If you haven’t heard yet, and you probably should have considering the Apple echo-chamber was in full effect yesterday, developers have decided that HD should be the designation that separates iPhone apps from iPad only apps. If it’s HD, it’s iPad only.
The HD kinda makes sense, if you can resign yourself to believe that 1024×768 is High Definition, unless HD really stands for Higher Definition, which may be an even more appropriate term, but I digress.
Didn’t we just finish fighting a DRM war where we, as a society, determined that forcing consumers to buy a song for my desktop, then buy it again for iPod was garbage? I think we did, and I’m pretty sure we won that battle. Doesn’t HD just mean buy this second version of our game for your iPad?
It kinda looks like it.
I worry that this makes it easier to charge people two, maybe three times for the same software package. How would you feel about that as a user?
Are HD apps differentiated from regular apps?
If developers want to do this right, they need to take a step back for a second and figure out if they want to port their iPhone app to the iPad, or seize the opportunity to add something new to the iPad version. If it’s the previous, some people are going to be awfully pissed, which is nothing new on the internet. But, people can be awfully vocal when they’re passionate about something.
Apple’s taken an interesting approach when it comes to using their software on two of your machines. For instance, you can run Final Cut Express on your iMac, and then use the same serial code for your MacBook. Works fine, but there’s a catch. You can’t use Final Cut Express on both the iMac and the MacBook at the same time. It’s the perfect solution, and a lot of people don’t mind the restrictions because it makes perfect sense.
If you’re trying to use both computers at the same time, there’s probably a good chance a second person is using the application, and if that’s the case, you should probably be paying for another license.
So, if HD apps turn out to be direct ports of iPhone apps, wouldn’t that be a step away from the traditional software license approach of letting a consumer use an app on all their personal machines?
Only time will tell.
The framework exists in the SDK to make universal apps, and support for universal apps is present, despite the “ghetto” approach. So, if developers start releasing ported copies of their app for the iPhone and iPad, don’t believe for a second that a universal application isn’t possible.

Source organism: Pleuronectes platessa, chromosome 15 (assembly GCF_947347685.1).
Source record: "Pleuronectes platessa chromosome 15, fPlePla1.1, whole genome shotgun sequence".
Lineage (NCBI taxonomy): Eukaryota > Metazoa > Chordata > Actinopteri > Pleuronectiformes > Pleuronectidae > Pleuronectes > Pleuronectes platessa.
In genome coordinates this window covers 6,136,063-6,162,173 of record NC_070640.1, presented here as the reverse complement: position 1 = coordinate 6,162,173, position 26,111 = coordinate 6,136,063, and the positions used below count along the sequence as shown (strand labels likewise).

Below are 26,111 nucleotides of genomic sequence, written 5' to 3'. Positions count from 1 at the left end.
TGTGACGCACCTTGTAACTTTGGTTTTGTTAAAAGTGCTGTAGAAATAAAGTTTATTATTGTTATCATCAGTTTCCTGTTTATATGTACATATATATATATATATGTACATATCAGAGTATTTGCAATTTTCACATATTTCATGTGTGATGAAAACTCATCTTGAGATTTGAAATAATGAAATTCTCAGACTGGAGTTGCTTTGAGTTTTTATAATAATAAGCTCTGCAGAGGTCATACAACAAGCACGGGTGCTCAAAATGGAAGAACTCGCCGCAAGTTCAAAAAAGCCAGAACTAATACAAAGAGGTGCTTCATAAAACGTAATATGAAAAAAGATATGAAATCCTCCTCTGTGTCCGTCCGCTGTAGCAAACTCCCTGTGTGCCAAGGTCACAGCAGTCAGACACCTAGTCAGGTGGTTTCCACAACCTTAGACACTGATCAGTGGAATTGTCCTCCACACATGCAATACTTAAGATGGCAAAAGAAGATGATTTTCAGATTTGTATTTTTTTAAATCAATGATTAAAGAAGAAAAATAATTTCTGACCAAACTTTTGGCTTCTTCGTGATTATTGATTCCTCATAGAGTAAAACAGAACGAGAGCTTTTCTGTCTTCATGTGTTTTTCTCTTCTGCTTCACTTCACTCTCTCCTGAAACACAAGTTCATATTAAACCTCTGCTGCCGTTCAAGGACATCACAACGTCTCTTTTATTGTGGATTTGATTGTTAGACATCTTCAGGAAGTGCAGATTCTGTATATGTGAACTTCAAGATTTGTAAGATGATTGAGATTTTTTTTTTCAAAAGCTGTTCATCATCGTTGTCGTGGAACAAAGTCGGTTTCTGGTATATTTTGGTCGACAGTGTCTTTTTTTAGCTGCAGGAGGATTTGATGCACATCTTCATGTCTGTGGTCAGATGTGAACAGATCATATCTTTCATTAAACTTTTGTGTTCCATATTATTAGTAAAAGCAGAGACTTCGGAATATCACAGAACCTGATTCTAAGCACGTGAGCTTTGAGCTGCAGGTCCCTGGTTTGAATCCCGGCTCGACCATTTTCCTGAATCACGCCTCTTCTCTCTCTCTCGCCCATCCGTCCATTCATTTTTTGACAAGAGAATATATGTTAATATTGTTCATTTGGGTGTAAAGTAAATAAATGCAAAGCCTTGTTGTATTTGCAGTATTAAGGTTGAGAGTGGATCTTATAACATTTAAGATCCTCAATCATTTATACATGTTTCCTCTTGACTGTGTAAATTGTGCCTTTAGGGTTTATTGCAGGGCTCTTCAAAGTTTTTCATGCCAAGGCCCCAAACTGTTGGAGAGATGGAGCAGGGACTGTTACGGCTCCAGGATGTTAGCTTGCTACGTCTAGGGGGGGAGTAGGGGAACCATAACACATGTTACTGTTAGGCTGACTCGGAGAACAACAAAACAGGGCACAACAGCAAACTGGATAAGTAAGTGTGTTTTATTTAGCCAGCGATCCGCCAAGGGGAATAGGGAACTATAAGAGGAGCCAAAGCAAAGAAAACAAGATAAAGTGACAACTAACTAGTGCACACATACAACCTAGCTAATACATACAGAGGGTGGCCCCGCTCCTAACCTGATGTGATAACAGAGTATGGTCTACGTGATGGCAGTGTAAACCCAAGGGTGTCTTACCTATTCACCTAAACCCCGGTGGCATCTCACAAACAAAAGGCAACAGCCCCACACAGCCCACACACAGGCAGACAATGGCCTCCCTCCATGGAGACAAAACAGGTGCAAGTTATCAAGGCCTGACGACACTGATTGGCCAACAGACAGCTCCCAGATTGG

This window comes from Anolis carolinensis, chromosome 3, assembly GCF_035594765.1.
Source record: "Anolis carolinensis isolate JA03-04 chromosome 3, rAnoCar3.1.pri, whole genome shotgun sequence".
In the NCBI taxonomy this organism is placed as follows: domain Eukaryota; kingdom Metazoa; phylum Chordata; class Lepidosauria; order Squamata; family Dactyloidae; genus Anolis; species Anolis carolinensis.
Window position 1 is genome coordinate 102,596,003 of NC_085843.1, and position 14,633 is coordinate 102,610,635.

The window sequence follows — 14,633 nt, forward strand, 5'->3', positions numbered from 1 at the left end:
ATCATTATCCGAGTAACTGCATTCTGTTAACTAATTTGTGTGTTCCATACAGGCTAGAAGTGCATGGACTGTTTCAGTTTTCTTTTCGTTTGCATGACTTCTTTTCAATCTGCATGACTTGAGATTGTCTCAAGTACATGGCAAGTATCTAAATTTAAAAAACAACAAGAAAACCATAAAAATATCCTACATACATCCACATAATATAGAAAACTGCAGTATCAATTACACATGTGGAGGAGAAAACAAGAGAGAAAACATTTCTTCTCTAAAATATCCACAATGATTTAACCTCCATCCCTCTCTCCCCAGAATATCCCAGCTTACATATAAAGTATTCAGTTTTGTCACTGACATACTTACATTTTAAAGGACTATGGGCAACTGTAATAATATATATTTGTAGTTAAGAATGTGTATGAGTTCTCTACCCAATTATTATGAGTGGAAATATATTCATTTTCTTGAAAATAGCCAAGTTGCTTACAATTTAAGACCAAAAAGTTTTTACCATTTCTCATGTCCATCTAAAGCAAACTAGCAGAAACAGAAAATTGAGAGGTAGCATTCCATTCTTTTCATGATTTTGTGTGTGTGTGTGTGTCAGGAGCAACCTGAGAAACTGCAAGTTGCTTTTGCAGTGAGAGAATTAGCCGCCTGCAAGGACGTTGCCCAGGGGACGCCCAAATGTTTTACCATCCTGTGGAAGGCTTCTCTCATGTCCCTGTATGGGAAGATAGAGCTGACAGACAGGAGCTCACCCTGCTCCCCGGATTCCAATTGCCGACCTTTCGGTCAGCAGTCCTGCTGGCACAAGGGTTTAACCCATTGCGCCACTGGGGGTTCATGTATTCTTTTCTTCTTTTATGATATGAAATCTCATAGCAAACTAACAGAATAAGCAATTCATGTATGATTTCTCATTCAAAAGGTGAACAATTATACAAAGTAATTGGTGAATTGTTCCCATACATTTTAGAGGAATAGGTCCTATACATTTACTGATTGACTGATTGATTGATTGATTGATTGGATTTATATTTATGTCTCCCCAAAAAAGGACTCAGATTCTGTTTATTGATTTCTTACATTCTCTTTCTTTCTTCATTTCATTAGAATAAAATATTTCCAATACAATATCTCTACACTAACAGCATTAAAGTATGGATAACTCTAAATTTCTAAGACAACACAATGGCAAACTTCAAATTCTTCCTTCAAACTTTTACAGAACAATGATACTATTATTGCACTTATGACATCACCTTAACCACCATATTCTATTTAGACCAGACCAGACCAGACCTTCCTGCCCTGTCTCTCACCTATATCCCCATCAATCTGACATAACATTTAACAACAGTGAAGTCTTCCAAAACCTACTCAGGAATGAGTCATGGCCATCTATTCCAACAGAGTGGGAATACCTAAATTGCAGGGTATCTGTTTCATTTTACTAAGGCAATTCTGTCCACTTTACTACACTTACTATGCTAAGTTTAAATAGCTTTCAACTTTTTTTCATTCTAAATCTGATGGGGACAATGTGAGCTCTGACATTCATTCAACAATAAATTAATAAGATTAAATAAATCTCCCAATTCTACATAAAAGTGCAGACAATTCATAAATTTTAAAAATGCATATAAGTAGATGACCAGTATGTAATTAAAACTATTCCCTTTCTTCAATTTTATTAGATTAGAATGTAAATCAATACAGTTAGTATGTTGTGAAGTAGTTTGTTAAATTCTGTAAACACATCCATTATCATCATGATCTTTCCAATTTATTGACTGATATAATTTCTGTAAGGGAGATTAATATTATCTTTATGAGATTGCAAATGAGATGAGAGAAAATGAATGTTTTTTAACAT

There is a financial incentive to release separate iPad and iPhone apps, and better pricing controls remains the key component for most developers. We can’t blame them, alternative revenue streams will certainly help fund the development of their applications, and that’s something we can get behind.
The developer we peppered with questions clearly gets it. He mentioned that there’s an opportunity to use the iPad to provide a different experience for the user, an experience that would be unique on the device, something new, something better. If most developers believe this, most consumers will have no problem paying for an iPad version of their favourite iPhone apps. Give me something new, and I’ll open up my wallet.
What’s better for the consumer?
The developer we interviewed was quick to note that developers developing separate apps for the iPhone and the iPad shouldn’t be directly porting their apps from one device to another. He certainly isn’t, and he hopes his compatriots aren’t either. Apple’s encouraging users to create new versions of their apps, and they’re hoping that developers will help differentiate the iPad from the iPhone. Our interviewee also pointed out that people also expect the first week to be a giant cash grab when the iPad apps are introduced into the AppStore. He warned about not gauging trends in the first week alone, and that we should let the AppStore stabilize itself before we start judging the quality of applications in the AppStore.
I really hope that the HD editions of the apps that were leaked weren’t just ports of the iPhone versions, because if they were it’s going to set a serious precedent in the AppStore. As consumers, we want innovative, value filled applications and games, not direct ports from other sources, especially if we already paid for that application once on the iPhone. Blow our socks off, give us something new and exciting and we’ll gladly pay the 5, 10, or 15 dollar price tag you slap on the application, but if you give me more of the same, I’ll just keep using my iPhone apps instead.